A special professional is an artist, composer, writer (this category includes a computer programmer), inventor, performer, production associate, or sportsperson. Theatre entrepreneurs are not special professionals.
Artist, composer, writer or inventor
This information may not apply to the current year. Check the content carefully to ensure it is applicable to your circumstances.
End of attention
If you are employed as an artist, composer, writer or inventor, you are a special professional only if you are engaged or commissioned to produce one or more specified works, or to invent one or more specified inventions, and successive engagements or commissions do not result in continuous employment over a substantial period of time. This means that journalists, draughtspersons and graphic artists do not qualify as special professionals simply as a result of their ordinary employment.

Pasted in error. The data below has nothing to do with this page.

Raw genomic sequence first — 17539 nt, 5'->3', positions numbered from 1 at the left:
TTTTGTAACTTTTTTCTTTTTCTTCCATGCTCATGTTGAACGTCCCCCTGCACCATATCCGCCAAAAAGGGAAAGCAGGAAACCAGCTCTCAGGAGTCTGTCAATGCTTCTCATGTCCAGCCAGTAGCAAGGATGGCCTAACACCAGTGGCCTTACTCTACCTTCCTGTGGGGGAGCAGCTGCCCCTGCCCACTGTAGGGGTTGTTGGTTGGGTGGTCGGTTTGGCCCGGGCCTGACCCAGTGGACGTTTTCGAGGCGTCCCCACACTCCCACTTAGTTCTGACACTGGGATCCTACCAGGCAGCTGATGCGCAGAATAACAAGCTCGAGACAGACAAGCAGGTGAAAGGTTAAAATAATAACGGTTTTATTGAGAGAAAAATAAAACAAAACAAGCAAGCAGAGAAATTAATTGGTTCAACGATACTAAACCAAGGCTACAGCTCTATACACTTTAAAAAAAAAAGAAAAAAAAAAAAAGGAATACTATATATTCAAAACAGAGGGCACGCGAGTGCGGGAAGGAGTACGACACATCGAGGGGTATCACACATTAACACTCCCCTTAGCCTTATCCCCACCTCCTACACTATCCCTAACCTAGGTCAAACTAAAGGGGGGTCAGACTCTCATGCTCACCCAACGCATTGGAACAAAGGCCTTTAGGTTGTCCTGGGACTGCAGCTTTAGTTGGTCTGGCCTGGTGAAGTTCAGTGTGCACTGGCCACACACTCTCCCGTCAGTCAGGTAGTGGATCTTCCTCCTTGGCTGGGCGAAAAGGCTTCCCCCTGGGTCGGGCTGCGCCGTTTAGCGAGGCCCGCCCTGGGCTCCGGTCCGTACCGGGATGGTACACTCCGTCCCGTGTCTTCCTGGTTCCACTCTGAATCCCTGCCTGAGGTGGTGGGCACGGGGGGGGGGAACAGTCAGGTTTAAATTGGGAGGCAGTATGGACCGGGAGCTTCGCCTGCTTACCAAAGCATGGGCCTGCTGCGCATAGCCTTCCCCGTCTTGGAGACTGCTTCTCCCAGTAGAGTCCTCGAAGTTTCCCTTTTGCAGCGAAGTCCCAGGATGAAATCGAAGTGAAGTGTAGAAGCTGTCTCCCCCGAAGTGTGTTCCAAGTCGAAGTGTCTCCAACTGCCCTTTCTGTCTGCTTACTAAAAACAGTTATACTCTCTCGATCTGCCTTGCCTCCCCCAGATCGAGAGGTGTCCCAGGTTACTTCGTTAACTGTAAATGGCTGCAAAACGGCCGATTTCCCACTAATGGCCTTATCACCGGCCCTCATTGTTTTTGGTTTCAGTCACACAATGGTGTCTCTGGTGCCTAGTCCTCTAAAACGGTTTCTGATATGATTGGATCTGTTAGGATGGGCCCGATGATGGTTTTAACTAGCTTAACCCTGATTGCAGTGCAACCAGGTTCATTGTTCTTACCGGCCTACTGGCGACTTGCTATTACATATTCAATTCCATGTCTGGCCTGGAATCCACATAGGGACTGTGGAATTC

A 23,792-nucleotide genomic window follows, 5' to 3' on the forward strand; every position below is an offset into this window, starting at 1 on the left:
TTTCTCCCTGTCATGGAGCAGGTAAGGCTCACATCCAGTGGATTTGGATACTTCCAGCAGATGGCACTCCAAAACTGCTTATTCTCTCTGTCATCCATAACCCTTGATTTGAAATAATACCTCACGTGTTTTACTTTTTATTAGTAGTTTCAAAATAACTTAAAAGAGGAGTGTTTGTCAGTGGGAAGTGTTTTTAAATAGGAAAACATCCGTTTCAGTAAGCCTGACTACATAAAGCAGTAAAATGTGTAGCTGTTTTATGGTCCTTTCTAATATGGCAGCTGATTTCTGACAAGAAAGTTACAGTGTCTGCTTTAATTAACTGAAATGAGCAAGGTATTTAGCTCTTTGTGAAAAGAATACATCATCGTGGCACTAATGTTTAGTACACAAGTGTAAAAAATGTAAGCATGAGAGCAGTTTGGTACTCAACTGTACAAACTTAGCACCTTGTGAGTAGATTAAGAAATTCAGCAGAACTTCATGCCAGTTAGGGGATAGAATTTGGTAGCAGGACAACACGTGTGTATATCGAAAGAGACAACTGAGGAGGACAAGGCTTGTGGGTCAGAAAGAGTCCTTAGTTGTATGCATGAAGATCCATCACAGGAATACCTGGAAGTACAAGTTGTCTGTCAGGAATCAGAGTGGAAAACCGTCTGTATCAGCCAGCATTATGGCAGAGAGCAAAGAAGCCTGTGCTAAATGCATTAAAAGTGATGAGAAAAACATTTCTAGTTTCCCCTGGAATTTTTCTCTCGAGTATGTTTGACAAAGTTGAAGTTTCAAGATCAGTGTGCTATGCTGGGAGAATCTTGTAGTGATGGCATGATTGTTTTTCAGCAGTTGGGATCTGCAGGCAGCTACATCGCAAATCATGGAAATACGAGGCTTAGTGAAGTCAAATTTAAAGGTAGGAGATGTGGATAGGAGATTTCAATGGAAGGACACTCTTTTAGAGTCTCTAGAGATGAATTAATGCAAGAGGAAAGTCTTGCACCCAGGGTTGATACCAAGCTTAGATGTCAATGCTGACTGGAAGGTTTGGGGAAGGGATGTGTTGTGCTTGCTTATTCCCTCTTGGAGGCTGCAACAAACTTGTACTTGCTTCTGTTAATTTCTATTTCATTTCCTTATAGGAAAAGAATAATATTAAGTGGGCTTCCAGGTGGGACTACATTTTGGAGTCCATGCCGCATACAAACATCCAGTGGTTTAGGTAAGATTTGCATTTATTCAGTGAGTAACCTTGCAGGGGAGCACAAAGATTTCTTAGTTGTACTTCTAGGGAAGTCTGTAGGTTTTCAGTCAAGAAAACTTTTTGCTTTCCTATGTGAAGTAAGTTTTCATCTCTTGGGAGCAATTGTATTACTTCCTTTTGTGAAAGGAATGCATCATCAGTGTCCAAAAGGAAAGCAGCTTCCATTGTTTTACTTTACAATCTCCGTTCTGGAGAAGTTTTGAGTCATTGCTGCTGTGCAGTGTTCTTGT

You are a special professional if you use intellectual, artistic, musical, physical or other personal skills in the presence of an audience or you perform or appear in a film, on a tape or disc or in a television or radio broadcast.
You are a special professional if you use artistic rather than technical skills in the production.
You are a special professional if you compete in sporting activities where you primarily use physical prowess, physical strength or physical stamina. A navigator in car rallying, a coxswain in rowing or a similar competitor is also a special professional. You are not a special professional if you coach or train competitors, umpire or referee sport, administer sport, are a member of a pit crew in motor sport, own or train animals, or are a sports entrepreneur.
Last modified: 01 Dec 2006QC 27599